Apparently, what really cost Dean Schwartz his position was his personal opinion given in the email, namely that the services would be offered to students who “feel upset” following the “most upsetting, most painful, most disturbing election season of my lifetime.”
A colleague of Schwartz's, Robert Steinbuch, who previously tussled with Schwartz over diversity in admissions, explained [cite to FL]: “If you tell people every time they lose they’re entitled to counseling, you elevate the perceived level of wrong beyond what it is. Most assuredly, Democrats are disappointed a Republican won. I recall when the Democratic Party won the Presidency twice each of the previous two elections. I knew plenty of people who were disappointed at that time, but I didn’t know anybody that needed grief counseling. I think when we tell people that they need some form of grief counseling we are normalizing hysteria and suggesting there’s something immoral or wrong about our democratic process.”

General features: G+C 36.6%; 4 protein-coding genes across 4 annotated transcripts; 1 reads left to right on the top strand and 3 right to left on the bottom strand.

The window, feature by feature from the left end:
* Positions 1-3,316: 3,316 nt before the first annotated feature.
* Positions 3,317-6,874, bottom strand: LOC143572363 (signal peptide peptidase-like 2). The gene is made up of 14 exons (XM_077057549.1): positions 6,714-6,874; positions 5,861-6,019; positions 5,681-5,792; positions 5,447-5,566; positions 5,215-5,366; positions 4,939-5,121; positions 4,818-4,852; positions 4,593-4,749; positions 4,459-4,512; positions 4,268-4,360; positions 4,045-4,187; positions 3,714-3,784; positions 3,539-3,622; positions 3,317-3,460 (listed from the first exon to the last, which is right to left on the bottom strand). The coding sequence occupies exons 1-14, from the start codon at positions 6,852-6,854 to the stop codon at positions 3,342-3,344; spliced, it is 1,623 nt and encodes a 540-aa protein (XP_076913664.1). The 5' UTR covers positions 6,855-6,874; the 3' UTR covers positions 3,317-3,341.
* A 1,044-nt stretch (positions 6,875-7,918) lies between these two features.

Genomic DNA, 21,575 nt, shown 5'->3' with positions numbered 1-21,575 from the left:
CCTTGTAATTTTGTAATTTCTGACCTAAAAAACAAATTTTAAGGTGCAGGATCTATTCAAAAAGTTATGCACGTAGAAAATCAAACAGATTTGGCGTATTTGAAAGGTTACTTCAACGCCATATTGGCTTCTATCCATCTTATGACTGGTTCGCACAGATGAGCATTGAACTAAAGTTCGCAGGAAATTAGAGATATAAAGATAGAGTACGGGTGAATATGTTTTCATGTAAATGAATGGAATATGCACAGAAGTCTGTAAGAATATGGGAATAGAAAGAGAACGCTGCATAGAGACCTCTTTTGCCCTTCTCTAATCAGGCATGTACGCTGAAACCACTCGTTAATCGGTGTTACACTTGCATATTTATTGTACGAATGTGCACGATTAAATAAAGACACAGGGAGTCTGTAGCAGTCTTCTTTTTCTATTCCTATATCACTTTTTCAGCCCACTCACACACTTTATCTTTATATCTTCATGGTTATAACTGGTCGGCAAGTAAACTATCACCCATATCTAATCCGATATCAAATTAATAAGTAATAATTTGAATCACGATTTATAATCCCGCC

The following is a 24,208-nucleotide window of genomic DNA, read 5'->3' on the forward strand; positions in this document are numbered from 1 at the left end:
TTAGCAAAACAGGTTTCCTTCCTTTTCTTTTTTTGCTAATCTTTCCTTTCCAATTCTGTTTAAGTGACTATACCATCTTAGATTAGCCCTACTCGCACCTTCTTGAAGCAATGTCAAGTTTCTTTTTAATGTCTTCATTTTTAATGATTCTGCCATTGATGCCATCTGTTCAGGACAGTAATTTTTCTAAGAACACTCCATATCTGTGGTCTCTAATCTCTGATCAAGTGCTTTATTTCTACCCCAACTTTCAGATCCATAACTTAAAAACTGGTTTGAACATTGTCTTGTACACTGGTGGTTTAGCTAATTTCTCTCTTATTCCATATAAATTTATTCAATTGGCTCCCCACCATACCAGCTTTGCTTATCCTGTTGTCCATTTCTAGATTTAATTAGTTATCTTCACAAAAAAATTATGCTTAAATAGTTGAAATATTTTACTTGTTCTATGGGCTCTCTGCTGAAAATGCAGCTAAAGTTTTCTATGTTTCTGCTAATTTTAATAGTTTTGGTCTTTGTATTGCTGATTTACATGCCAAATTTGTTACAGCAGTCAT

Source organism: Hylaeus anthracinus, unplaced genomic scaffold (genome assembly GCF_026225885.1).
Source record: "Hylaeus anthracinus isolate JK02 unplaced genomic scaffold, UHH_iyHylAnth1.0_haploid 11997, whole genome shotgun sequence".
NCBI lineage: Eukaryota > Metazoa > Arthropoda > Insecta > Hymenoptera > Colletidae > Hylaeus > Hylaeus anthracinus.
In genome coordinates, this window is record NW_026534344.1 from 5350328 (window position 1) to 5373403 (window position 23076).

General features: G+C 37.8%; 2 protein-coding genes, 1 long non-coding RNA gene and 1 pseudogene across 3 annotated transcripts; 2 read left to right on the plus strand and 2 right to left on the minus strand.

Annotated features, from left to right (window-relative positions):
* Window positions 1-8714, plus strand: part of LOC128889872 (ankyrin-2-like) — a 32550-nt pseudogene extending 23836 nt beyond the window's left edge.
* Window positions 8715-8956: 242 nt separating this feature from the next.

How incredibly misunderstood and off point. First, there really is something wrong about our democratic process when repeatedly, the person winning most of the popular votes in an election does not become the president. Similarly, our two-party only, “winner takes it all” system is arguably not a sufficiently faceted system that can be considered to be a true representative, deliberative democracy. But I get that, the system should then be changed before the next election. That won’t happen, just like time after time, mass shooting episodes don’t cause a change to our gun laws or the mass murder situation in general. Such is our country, and so be it, apparently.
What is incredible to me in relation to the above is not Schwartz’ alleged normalization of “hysteria” (read: justified outrage), it is attempts to make this particular election appear normal. It simply was not. Everyone seems to agree on that, Democrats and Republicans alike. In fact, note that many Republicans were outraged as well – and for good reason. Should it be acceptable that we now have a President who, for example, is proud that he “grabs women by the pussy” and “just start[s] kissing them” whether or not they want it? Someone who claims that he is “smart” for not paying taxes for, apparently, many years to a country that he wants to lead, even though he could easily afford doing so? A person who, in spite of sound science proving otherwise until at least yesterday claimed that climate change is a “hoax made up by the Chinese”?